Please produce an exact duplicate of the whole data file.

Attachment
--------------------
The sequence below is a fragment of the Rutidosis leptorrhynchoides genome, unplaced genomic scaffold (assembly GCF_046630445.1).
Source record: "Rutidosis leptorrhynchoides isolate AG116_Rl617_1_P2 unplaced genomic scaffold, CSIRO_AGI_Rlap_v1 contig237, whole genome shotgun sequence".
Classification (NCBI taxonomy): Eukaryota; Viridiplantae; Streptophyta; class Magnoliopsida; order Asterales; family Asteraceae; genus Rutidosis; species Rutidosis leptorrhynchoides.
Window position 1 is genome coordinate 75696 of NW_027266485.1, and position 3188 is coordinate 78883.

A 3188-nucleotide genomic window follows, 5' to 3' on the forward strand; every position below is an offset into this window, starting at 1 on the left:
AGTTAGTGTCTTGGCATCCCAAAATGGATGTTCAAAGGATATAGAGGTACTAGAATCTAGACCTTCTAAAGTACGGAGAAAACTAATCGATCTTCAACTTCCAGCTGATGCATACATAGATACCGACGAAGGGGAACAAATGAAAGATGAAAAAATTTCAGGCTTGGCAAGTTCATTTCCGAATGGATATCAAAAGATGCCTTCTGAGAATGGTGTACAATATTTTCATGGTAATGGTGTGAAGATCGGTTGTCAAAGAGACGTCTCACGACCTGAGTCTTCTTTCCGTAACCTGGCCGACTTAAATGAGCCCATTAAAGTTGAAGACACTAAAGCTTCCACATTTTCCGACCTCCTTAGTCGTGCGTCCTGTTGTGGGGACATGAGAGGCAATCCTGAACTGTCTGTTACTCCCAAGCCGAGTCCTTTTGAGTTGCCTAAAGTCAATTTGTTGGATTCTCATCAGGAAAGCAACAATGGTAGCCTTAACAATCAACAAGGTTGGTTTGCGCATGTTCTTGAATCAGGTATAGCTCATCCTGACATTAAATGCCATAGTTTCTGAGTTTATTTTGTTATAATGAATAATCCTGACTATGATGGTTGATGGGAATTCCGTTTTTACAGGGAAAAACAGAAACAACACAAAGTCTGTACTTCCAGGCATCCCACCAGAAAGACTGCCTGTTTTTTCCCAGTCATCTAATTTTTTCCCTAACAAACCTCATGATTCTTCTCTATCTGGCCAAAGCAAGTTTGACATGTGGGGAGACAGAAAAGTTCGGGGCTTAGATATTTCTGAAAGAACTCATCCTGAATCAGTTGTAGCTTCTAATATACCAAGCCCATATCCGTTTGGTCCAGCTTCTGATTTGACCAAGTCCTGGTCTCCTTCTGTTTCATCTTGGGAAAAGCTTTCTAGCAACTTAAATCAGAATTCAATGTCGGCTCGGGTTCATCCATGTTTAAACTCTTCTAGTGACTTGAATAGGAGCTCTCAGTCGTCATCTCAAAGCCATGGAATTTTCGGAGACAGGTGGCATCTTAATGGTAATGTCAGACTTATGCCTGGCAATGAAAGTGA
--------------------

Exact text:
The sequence below is a fragment of the Rutidosis leptorrhynchoides genome, unplaced genomic scaffold (assembly GCF_046630445.1).
Source record: "Rutidosis leptorrhynchoides isolate AG116_Rl617_1_P2 unplaced genomic scaffold, CSIRO_AGI_Rlap_v1 contig237, whole genome shotgun sequence".
Classification (NCBI taxonomy): Eukaryota; Viridiplantae; Streptophyta; class Magnoliopsida; order Asterales; family Asteraceae; genus Rutidosis; species Rutidosis leptorrhynchoides.
Window position 1 is genome coordinate 75696 of NW_027266485.1, and position 3188 is coordinate 78883.

A 3188-nucleotide genomic window follows, 5' to 3' on the forward strand; every position below is an offset into this window, starting at 1 on the left:
AGTTAGTGTCTTGGCATCCCAAAATGGATGTTCAAAGGATATAGAGGTACTAGAATCTAGACCTTCTAAAGTACGGAGAAAACTAATCGATCTTCAACTTCCAGCTGATGCATACATAGATACCGACGAAGGGGAACAAATGAAAGATGAAAAAATTTCAGGCTTGGCAAGTTCATTTCCGAATGGATATCAAAAGATGCCTTCTGAGAATGGTGTACAATATTTTCATGGTAATGGTGTGAAGATCGGTTGTCAAAGAGACGTCTCACGACCTGAGTCTTCTTTCCGTAACCTGGCCGACTTAAATGAGCCCATTAAAGTTGAAGACACTAAAGCTTCCACATTTTCCGACCTCCTTAGTCGTGCGTCCTGTTGTGGGGACATGAGAGGCAATCCTGAACTGTCTGTTACTCCCAAGCCGAGTCCTTTTGAGTTGCCTAAAGTCAATTTGTTGGATTCTCATCAGGAAAGCAACAATGGTAGCCTTAACAATCAACAAGGTTGGTTTGCGCATGTTCTTGAATCAGGTATAGCTCATCCTGACATTAAATGCCATAGTTTCTGAGTTTATTTTGTTATAATGAATAATCCTGACTATGATGGTTGATGGGAATTCCGTTTTTACAGGGAAAAACAGAAACAACACAAAGTCTGTACTTCCAGGCATCCCACCAGAAAGACTGCCTGTTTTTTCCCAGTCATCTAATTTTTTCCCTAACAAACCTCATGATTCTTCTCTATCTGGCCAAAGCAAGTTTGACATGTGGGGAGACAGAAAAGTTCGGGGCTTAGATATTTCTGAAAGAACTCATCCTGAATCAGTTGTAGCTTCTAATATACCAAGCCCATATCCGTTTGGTCCAGCTTCTGATTTGACCAAGTCCTGGTCTCCTTCTGTTTCATCTTGGGAAAAGCTTTCTAGCAACTTAAATCAGAATTCAATGTCGGCTCGGGTTCATCCATGTTTAAACTCTTCTAGTGACTTGAATAGGAGCTCTCAGTCGTCATCTCAAAGCCATGGAATTTTCGGAGACAGGTGGCATCTTAATGGTAATGTCAGACTTATGCCTGGCAATGAAAGTGA